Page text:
Hall traveled recently to Washington to make her case to Sen. John Boozman, R-Ark., who is expected to hold sway on the issue as chairman of the Senate Appropriations Subcommittee on Homeland Security. Under the proposed 2018 budget, the $100 million previously earmarked for Brand USA would be dirverted to the Department of Homeland Security.
“The issue is twofold,” Hall said. “First, tourism is Arkansas’ No. 2 economic industry,” with hospitality and related businesses supplying well over 100,000 jobs in the state. “Second, we feel we’ve got a growing product for international guests with the presidential library of Bill Clinton, the Little Rock Central High School National Historic Site, the Johnny Cash Boyhood Home in northeast Arkansas and Crystal Bridges in the northwest.
“Add to that the Crater of Diamonds” near Murfreesboro, Hall continued. “We feel these greatly appeal to international visitors, especially on their second or third trips. The bottom line for us is that we want to see Brand USA remain fully funded. The amount Brand USA gets from the visa fees is capped at $100 million, and Homeland Security already gets the overage. And as tourism grows, so will the proceeds from the fees generated beyond that cap.”
Hall said she has no way of knowing how many foreigners were among the 29 million tourists who visited Arkansas last year, or the 6 million who came to the Little Rock area.
But foreign events and bus tours suggest a growing market. International tourists made up only a tiny fraction of the 6 million visitors Hot Springs hosted last year, but tourism chief Steve Arrison said 622 foreigners have signed in at the downtown Visitors Center so far this year. Canadians top the list at 152, followed by Germans at 97, Britons at 29 and Chinese at 27.
Rice, who is retiring in December after 30 years as Arkansas’ tourism czar, said his division largely ignored the foreign market until recently “because we didn’t think we had a product.” But the Cash Boyhood Home, Crystal Bridges and the Clinton Center changed the landscape, he said. “The international market is growing, and travelers making their second and third visits are coming to the heartland.”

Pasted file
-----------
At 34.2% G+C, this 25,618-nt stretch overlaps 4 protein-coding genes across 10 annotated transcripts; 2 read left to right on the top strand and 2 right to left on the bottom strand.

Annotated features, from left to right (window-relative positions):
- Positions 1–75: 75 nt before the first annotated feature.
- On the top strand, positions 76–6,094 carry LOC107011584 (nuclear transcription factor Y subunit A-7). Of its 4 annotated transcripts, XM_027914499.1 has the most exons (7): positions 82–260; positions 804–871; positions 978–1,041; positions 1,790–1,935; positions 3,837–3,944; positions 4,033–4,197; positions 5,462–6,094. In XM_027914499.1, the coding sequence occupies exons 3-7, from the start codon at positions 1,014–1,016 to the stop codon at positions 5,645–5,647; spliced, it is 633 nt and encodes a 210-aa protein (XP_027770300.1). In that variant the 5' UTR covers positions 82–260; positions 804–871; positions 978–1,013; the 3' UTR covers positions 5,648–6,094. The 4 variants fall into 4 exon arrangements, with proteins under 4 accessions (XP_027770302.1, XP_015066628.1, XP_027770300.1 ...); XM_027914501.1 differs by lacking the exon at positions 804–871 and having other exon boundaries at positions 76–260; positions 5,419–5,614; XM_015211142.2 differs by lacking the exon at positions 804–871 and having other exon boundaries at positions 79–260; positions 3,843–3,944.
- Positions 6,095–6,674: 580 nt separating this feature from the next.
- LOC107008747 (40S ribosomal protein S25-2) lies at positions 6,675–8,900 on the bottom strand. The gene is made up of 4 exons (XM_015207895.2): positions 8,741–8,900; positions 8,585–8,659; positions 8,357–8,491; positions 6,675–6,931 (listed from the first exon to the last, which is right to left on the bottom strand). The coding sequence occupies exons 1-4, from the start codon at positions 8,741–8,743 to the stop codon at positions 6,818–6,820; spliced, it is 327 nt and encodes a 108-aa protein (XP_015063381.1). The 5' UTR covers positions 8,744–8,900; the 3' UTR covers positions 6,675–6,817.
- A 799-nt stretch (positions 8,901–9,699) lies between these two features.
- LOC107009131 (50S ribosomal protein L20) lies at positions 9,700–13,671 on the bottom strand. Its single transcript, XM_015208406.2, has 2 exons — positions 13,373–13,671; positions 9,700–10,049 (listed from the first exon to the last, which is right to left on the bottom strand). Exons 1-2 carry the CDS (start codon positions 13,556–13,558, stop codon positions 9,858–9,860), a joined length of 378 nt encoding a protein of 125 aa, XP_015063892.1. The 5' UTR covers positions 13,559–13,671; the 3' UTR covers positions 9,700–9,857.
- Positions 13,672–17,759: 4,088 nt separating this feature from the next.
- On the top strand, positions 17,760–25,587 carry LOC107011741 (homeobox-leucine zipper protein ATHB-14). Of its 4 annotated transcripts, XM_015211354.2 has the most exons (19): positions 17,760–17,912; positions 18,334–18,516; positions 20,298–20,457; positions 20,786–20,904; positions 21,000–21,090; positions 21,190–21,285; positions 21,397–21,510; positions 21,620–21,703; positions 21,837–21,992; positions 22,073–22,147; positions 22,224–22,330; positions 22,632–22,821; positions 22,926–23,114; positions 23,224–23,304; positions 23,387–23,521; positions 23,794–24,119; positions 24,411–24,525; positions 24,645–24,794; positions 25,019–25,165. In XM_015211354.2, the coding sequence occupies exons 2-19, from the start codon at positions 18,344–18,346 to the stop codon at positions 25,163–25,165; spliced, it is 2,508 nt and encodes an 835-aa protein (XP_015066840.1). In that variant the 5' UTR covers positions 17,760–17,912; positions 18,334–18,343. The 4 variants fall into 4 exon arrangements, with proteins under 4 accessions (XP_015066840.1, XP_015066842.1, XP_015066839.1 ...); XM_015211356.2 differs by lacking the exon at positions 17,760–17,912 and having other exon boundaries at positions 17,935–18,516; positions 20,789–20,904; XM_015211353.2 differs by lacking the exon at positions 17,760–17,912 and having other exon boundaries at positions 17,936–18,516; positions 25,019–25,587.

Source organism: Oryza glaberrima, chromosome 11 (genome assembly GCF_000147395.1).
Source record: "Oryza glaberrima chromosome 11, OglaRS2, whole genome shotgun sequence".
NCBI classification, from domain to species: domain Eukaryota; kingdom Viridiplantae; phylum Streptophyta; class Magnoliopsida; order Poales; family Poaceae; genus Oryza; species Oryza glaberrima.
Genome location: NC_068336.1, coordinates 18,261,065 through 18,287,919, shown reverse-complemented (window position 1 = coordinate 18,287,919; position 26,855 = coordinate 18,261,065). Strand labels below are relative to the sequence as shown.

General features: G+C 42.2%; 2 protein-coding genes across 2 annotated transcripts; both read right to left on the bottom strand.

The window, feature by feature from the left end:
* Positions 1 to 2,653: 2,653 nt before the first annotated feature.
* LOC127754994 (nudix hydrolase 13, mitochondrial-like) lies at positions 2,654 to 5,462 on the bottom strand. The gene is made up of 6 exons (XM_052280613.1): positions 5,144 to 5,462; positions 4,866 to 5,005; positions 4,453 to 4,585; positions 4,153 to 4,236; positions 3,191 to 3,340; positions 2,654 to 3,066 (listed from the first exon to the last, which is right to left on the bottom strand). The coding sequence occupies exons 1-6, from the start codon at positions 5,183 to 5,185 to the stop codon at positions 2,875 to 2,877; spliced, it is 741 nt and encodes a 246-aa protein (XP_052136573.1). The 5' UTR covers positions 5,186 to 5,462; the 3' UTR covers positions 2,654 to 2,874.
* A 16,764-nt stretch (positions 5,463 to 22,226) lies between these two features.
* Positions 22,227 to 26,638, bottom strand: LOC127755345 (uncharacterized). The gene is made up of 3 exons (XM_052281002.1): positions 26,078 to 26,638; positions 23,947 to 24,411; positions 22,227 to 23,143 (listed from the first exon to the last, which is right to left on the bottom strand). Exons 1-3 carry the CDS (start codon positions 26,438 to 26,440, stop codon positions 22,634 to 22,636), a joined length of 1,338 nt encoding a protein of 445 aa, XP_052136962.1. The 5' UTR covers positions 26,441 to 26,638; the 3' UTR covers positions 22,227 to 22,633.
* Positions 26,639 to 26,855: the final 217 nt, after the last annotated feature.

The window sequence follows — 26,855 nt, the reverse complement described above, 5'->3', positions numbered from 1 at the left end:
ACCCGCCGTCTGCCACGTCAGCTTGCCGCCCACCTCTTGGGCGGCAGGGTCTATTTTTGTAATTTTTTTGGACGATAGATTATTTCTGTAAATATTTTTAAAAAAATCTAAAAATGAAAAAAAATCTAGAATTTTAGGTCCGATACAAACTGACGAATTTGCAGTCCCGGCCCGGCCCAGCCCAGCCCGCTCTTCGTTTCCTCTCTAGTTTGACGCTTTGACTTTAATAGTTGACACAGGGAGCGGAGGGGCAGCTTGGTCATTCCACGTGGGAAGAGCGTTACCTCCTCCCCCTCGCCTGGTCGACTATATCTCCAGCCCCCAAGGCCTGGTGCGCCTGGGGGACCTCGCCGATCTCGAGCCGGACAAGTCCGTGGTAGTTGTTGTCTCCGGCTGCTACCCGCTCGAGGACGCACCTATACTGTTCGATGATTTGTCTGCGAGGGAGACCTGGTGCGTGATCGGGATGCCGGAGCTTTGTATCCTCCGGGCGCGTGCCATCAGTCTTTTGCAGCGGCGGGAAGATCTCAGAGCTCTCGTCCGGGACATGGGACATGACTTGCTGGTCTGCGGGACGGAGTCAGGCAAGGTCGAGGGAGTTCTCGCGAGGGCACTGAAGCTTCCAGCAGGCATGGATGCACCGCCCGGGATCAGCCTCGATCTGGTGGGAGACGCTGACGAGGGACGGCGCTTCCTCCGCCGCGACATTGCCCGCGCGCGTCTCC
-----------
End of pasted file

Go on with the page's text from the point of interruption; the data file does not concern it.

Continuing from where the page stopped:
Wooing the Chinese
Both Rojas-Ungár and Rice mentioned China as particularly fertile ground for wooing visitors. “Brand USA just hosted an event with Travel South USA in Atlanta that brought together high-level Chinese tour operators and government representatives to highlight the South, including Arkansas,” Rojas-Ungár said. “The Chinese market is important because they are some of the highest-spending visitors.”
Brand USA regularly brings foreign journalists to Arkansas, encouraging them to return home and write about it, Rice said. The Guardian, based in London, in 2014 listed the Cash Boyhood Home as one of 40 top places to visit worldwide.
Rice suggested that Chinese tourism could go hand-in-hand with Gov. Asa Hutchinson’s success in bringing Chinese businesses to Arkansas, including a $1.3 billion Sun Paper plant to Clark County. “We have activities that the Chinese are interested in and can’t do at home, like skeet and trap shooting,” Rice said. “In China, private citizens can’t own firearms.”
While Rice is a big supporter of Brand USA, he said the current lobbying push may well rescue its funding. “Their bacon may not need saving,” he said, because budget plans rarely pass into law unaltered. An aide to Boozman echoed that theme.
“The president’s budget proposal is non-binding,” Sara Lasure of Boozman’s office wrote in an email to Arkansas Business. While stopping short of saying that Boozman would seek to reverse the budget provision, Lasure said the senator “supports efforts to promote the U.S. as a tourist destination for international visitors.”
Rojas-Ungár questioned the timing and logic of the budgeting threat, noting that Commerce Secretary Wilbur Ross and Budget Director Mick Mulvaney have spoken favorably of Brand USA in the past.
“We’re cautiously optimistic that the funding might be saved,” she said. “We have a strong case to make that this program allows the private sector to accomplish goals, and lets the government play a role, but not at the expense of taxpayers. It’s a win-win all around.”